Writing 101, Day Four: The Serial Killer
Today, write about a loss. The twist: make this the first post in a three-post series.
Beginning college was the most natural and happy thing to happen to me at age eighteen. I got to go to my “dream school” and move away to a big city to study music on scholarship, the one subject I had always loved and excelled in. If how talented I was in music could be demonstrated by a weather pattern, my skills would have made the sun shine every day and scattered double rainbows across the sky, it seemed. I won awards, trophies, played in selective auditioned honor bands across the midwest, and had held the position of principal clarinetist and section leader at my high school ever since sophomore year, meaning I got the solos. I was excited to take my musical career to the next level and couldn’t wait to see where it would take me.
I was so confident. Poor little Leslie, I think, as I look back on myself. The trials to come… Brace yourself, little heart!
But I didn’t brace myself. I thought I was the bomb. I was not prepared to hear otherwise. I hadn’t thought about the fact that upon entering a four-year college, I would be a measly freshman swimming with the big fish. I fearlessly companioned my upperclassmen peers and made friends with everybody that fall, carefree and cool. I talked the talk and I walked the walk and I thought I was the same as everybody else, sharing in the super power that is making beautiful music.
Then that feeling. That heart crushing, stomach sinking feeling. Mine happened to drag on for a good three and a half years.
It started with the Honors Recital. I had played in every single auditioned recital I had ever tried out for before college, and at my small Christian school I not only expected to be in the Honors Recital, I was planning on it. I was not attending Julliard, after all. It wasn’t even a conservatory. I would get to be in this little recital.
But I didn’t. The morning the roster was posted, my name wasn’t on it. Excitement turned to heartbreak, and I left the music office as fast as I could without making it obvious I was hiding my tears that came on fast and hard.
Outside the music building, I walked through the wind and sobbed quietly with my head down all the way to my next class. On the roster, it looked like everyone in the piano studio had a place in the recital but me. Why was I the only one left out?
That next class was the only one I have ever walked out of so blatantly, embarrassingly unable to get myself under control. “I have to leave,” was all I told the confused professor at the front of the room as I walked out the door with my stack of books.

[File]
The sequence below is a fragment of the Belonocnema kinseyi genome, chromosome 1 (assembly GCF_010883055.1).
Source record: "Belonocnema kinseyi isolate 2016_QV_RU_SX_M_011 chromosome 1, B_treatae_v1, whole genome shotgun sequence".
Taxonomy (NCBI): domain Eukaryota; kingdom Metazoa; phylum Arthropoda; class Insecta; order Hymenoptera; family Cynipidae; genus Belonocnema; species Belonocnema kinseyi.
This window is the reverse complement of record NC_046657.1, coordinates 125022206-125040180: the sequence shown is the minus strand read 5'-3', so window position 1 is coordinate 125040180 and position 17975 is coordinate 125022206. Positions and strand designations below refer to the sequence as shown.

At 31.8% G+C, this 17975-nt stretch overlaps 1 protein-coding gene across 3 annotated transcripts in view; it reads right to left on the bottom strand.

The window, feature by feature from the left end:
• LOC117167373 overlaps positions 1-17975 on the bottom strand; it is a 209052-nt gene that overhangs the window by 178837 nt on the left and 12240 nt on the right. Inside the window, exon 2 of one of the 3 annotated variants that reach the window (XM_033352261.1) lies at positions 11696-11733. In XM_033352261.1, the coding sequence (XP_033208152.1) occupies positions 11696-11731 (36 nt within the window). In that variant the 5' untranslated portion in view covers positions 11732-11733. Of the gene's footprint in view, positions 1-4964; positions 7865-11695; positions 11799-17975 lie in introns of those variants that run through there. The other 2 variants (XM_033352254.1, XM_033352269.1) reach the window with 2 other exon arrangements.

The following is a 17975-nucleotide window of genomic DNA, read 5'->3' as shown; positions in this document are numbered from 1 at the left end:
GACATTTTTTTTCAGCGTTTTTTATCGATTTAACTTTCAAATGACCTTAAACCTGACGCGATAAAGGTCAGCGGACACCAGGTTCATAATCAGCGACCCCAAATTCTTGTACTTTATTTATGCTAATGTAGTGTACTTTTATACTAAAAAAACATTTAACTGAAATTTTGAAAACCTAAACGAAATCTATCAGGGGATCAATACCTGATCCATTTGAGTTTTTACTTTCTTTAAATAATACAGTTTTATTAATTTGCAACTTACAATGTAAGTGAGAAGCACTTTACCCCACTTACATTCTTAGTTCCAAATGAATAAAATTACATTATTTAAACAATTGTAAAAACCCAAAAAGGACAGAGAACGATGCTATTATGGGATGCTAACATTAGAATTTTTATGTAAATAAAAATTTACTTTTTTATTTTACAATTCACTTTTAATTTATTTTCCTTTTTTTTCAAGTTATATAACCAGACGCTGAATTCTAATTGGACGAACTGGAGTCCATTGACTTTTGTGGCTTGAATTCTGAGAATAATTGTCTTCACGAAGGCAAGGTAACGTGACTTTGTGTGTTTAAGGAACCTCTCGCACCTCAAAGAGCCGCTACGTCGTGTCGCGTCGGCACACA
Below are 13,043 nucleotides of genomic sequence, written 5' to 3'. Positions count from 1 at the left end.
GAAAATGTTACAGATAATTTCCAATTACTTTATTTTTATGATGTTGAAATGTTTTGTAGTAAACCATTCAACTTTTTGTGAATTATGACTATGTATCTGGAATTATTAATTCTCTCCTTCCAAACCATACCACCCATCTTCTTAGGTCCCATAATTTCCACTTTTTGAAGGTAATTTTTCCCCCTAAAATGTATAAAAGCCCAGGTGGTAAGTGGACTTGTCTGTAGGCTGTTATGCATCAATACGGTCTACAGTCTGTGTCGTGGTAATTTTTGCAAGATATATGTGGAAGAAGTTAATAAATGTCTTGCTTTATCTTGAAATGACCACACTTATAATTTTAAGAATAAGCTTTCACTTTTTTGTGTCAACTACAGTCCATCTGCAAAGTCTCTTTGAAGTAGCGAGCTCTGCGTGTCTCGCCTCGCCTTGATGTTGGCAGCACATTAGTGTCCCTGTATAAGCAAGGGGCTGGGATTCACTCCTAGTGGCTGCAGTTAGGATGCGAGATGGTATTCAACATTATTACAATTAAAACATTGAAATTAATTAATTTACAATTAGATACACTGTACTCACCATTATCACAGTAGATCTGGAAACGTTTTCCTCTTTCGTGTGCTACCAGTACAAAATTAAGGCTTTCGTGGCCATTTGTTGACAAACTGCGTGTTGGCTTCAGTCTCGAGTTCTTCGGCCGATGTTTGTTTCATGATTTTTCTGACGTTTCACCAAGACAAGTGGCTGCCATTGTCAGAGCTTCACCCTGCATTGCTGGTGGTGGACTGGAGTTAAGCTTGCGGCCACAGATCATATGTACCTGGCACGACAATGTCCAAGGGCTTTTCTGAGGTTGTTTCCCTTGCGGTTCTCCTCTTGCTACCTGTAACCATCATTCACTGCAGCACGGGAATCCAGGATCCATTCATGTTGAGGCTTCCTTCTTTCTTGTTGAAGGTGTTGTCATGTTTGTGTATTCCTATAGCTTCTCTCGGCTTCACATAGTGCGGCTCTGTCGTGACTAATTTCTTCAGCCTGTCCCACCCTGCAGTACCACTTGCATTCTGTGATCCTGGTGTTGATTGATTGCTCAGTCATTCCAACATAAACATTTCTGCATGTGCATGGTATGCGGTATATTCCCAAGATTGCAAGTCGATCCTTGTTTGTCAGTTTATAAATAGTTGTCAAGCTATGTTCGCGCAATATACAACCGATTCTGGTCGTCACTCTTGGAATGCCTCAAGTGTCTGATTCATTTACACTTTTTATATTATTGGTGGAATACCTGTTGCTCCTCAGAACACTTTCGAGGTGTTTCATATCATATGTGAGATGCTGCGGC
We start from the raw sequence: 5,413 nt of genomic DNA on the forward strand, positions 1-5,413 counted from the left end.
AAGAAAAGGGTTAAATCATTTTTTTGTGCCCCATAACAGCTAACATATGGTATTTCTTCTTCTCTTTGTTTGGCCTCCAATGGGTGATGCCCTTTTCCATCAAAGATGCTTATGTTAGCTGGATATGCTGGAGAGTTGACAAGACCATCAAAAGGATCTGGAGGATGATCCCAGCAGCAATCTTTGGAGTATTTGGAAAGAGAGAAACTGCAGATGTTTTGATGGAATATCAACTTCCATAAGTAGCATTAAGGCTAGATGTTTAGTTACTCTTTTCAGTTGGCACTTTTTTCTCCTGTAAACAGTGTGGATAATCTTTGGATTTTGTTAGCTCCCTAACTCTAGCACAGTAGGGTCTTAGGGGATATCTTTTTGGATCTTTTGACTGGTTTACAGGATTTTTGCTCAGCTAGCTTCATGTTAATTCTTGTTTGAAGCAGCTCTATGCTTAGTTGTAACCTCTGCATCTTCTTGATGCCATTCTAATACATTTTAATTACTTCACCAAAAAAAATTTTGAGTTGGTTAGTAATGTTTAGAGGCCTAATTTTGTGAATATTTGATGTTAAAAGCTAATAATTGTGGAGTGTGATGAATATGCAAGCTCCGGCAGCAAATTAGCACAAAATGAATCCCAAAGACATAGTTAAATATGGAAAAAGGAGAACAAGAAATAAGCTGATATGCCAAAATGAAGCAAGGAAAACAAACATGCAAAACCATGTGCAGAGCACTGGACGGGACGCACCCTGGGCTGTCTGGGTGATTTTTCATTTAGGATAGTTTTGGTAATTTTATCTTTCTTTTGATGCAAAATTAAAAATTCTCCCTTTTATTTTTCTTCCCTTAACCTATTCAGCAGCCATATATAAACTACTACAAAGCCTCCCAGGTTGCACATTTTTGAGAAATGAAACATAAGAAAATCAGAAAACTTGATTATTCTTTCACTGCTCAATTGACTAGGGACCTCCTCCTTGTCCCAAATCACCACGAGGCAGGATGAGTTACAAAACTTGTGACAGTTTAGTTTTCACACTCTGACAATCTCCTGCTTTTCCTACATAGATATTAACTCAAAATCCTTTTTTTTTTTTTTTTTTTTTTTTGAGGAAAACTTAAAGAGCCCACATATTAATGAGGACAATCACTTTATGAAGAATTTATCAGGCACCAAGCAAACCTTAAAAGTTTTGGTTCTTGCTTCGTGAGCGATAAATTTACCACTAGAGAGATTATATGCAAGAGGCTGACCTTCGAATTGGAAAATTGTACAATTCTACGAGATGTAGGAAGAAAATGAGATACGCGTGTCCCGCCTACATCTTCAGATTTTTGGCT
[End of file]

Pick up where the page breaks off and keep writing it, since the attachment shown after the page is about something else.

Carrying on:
That was just the beginning. Over the course of my college career, I would receive a failing grade in concert band, have a professor tell me that I would have to change my personality in order to be a teacher, and never get called on in a class of three students.
The professor who never called on me would use my assignments as examples of how to fail at what he had asked us to do. He once put my composition assignment up on the piano and played it with every error I had included and then smashed his fists up and down the keys, handing me back my paper with no remarks on it whatsoever. For a recital program mock up assignment, he returned my homework to me in front of the class proclaiming, “This is not a program.” He eventually called me into his office to tell me, “If you perform in life the way you perform in school, you won’t get any dinner.”
You are a zero. You are a nothing. Your name is not worth calling on in a class of three.
My confusion over my struggle in school was paramount. I tried so hard. I had experienced such success in high school, why was it not working anymore? Junior year was my most painful, and senior year I decided that since my efforts weren’t being recognized, it wasn’t worth doing my best anymore. My confidence and zeal were completely crushed. I did what it took to pass senior year and graduate.
College certainly did not go as I had planned.